A Northumberland Alpine Gardener's Diary
This entry: 06 November 2012 by John Richards
Northumberland Diary. Entry 227.
No sun, no moon, no morn, no noon,
No dawn, no dusk, no proper time of day
No warmth, no cheerfulness, no healthful ease
No comfortable feel in any member
No shade, no shine, no butterflies, no bees,
No fruits, no flowers, no leaves, no birds
Well, not quite as bad as that perhaps! Old Tommy Hood was writing in 1844 in the middle of the Industrial Revolution, amongst the dark satanic mills, and I don't suppose that the smoke and smog helped matters any. Today we have a 'dreich' day up here, cold, wet and windy (at least the Scots got one word right!). However, yesterday was a lovely day for a funeral (for the doyen of Northern Botanists, Professor George Swan, who died last week aged 95), making even Blyth Crematorium look reasonably blithe.
We were in the south last week, baby-sitting grandchildren while my son-in-law had a spell in hospital, but just before we went, the North-East gave us quite a taste of winter, October snow! I can remember June snow before, but October is new for our 43 years here, I think. It only lasted a few hours of course, but was very pretty while it lasted. Here is Desfontainea spinosa, looking very Christmassy!
Sorbus reducta had reached that stage in which the leaf colour was so intense that it was difficult to discern the berries.
However, the snow soon saw to that and within 24 hours, nothing was left but the berries! Luckily the birds visit this very late. Nearly all the rest of our Sorbus berries have been eaten already in what has proved a disastrous year for fruits for the wintering thushes.
The parrotia looked fantastic in the snow. This has been as good as ever this year, giving us more than two months-worth of changing colour, the best autumn colour plant of all I say, certainly here.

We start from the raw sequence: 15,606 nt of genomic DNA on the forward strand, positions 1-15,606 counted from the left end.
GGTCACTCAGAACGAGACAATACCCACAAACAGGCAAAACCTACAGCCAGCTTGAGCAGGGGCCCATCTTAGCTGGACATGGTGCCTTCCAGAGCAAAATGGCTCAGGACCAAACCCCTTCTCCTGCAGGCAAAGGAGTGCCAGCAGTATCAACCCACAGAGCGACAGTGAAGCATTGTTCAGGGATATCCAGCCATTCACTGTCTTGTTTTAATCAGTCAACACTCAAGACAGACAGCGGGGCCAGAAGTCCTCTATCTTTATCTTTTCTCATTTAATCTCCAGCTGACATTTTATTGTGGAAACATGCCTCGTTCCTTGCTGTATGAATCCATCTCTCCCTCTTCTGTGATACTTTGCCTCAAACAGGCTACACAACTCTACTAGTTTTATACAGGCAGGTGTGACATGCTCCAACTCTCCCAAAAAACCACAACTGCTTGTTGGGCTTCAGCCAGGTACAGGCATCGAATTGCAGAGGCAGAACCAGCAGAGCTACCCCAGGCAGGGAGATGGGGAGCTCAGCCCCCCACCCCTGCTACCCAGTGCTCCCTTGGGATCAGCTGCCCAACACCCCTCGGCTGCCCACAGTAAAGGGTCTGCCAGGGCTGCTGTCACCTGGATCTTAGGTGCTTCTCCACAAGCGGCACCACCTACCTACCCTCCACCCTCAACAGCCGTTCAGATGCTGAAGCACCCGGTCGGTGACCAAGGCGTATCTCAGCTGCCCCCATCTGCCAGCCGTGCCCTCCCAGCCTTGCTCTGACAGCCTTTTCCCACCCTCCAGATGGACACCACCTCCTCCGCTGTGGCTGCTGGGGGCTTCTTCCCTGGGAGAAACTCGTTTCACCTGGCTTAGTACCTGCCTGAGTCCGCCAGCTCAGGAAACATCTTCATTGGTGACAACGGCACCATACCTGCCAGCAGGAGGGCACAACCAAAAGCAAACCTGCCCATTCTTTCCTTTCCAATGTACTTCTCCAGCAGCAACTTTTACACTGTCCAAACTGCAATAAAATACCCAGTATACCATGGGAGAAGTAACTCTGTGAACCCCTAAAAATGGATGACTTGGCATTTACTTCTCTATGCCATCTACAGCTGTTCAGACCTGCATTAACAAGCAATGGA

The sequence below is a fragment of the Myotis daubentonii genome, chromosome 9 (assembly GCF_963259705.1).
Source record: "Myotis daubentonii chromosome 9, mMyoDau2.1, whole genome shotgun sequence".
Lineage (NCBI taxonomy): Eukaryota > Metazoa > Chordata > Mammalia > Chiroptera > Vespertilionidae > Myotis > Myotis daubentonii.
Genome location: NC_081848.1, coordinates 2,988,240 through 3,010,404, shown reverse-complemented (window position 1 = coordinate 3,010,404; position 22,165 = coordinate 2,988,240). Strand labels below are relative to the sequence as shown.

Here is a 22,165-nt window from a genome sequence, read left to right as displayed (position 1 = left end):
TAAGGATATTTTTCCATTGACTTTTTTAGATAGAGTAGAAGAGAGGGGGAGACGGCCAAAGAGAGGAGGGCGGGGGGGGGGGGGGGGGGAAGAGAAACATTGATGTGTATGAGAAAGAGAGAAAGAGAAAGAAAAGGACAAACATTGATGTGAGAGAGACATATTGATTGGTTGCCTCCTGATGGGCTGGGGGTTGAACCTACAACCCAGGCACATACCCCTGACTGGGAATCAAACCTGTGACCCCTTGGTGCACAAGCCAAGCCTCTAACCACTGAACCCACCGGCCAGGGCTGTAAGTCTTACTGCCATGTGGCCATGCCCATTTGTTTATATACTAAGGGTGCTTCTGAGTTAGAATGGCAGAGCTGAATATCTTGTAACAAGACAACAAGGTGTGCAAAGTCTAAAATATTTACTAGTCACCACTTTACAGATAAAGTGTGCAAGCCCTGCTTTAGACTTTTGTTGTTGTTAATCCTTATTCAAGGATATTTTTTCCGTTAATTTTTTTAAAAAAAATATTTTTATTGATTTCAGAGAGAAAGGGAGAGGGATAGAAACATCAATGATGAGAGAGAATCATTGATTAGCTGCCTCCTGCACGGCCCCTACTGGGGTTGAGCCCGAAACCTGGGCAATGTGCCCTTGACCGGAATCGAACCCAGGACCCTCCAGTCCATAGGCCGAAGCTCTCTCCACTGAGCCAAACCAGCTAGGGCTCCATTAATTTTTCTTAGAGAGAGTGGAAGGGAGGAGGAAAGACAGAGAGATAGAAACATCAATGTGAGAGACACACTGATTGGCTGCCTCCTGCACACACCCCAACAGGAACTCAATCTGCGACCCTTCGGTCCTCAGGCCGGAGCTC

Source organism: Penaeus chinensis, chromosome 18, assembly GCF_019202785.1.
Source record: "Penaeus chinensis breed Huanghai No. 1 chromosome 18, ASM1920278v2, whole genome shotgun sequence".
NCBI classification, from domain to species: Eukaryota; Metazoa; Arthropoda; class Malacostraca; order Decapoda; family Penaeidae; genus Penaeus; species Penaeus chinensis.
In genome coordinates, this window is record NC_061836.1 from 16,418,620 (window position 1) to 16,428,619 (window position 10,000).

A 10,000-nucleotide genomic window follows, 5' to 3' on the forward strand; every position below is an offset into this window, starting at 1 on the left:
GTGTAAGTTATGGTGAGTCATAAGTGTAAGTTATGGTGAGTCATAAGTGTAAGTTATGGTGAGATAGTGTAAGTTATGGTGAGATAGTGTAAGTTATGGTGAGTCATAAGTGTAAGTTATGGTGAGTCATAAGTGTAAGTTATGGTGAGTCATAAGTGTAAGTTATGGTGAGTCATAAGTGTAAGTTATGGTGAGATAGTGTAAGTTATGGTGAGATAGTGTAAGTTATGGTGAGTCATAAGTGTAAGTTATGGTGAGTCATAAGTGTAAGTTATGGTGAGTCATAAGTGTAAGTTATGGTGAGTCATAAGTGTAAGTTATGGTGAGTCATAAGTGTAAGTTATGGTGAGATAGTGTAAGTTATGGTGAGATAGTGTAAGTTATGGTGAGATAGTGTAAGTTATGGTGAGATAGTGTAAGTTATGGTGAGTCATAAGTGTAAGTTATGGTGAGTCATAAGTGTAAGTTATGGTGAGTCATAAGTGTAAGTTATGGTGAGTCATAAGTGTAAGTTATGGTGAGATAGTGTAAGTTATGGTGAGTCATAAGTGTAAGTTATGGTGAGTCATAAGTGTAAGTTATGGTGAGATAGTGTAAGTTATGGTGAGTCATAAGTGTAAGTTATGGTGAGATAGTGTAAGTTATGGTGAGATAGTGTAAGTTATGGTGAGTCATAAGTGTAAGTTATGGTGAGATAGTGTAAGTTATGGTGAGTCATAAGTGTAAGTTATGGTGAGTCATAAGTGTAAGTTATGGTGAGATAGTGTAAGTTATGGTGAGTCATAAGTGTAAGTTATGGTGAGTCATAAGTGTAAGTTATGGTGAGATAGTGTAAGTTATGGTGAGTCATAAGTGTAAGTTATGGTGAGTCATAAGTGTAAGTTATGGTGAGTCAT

Other parts of the garden looked terrific too, the snow showing off the vivid colours of Acer griseum and Davidia involucrata well here.
Autumn colour is a moving feast, as well as a moveable one,of course. As I look our of the window, beech is at its best, together with Xanthorrhiza, Viburnums and others. Fothergilla monticola has lasted well, and like parrotia, the leaves are different colours.
Acer micranthum is not the fastest-growing of maples, and it has taken a decade to make an impact. Like many of the eastern maples it likes shelter, and suits our cool woodsy garden well.
Acer circinatum is another species which has taken time to make an impact.
You will have gathered by now that I greatly treasure autumn colour, which can make as great an impact, with comparable swathes of colour, and lasting just as long a season, as spring blooms. In general I don't think people plant for autumn colour, or think hard enough about its use in the garden. OK, I accept that we are talking shrubs and small trees here, not alpines, and the smallest of gardens will not be suitable for most autumn colour subjects. However, shortias, vacciniums, dwarf sorbus, species azaleas and many other alpines can have startling autumn colour, and there is usually room for one or more of the smaller acers, or a fothergilla or hamamelis.
While 'down south' I was able to spend a day at Kew. Interestingly, their colour was nothing like as far advanced as ours, nor as good. Springs vary in their 'flower power' and this is equally true of autumns. We have enjoyed one of the better ones up here, but it looked as if this was less true of the London region. However, there is still time, and there were some super trees to see nevertheless. Here is Cotinus obovatus, followed by Acer opalus. Tommy Hood wasn't thinking of such glory when he wrote his dirge!
Time to visit a few alpines while I was at Kew! I was greatly impressed by the way autumn crocuses were naturalised in grass under trees in many areas. Both C. pulchellus and C. speciosus seemed to be represented. These had yellow anthers, so although they resembled C. pulchellus in many ways, I think they must be a pale form of C. speciosus.
I was also delighted to see a pale form of C. tournefortii in several places on the rock garden, where they are clearly hardy. We certainly could not grow this cycladean sea-level species outside here! Joanne Everson told me that there are at least two accessions thriving outside.
The less commonly seen C. caspius was in a pot in the alpine house however, probably because of its rarity in cultivation rather than any innate tenderness.
The tender chinese petrocosmeas did not survive our recent run of hard winters, so it was good to see some thriving pans in the shelter of the alpine house. P. ioides, followed by P. minor.
Finally from Kew, and far away, right at the other end of the garden not far from the pagoda, the Japanese garden looked fantastic. I wonder how many casual visitors get far enough to enjoy it? I fear that the following photo may not do it justice, but the combination of liriopes, tricyrtis and callicarpas, all various shades of luminous violet, was both original and stunning.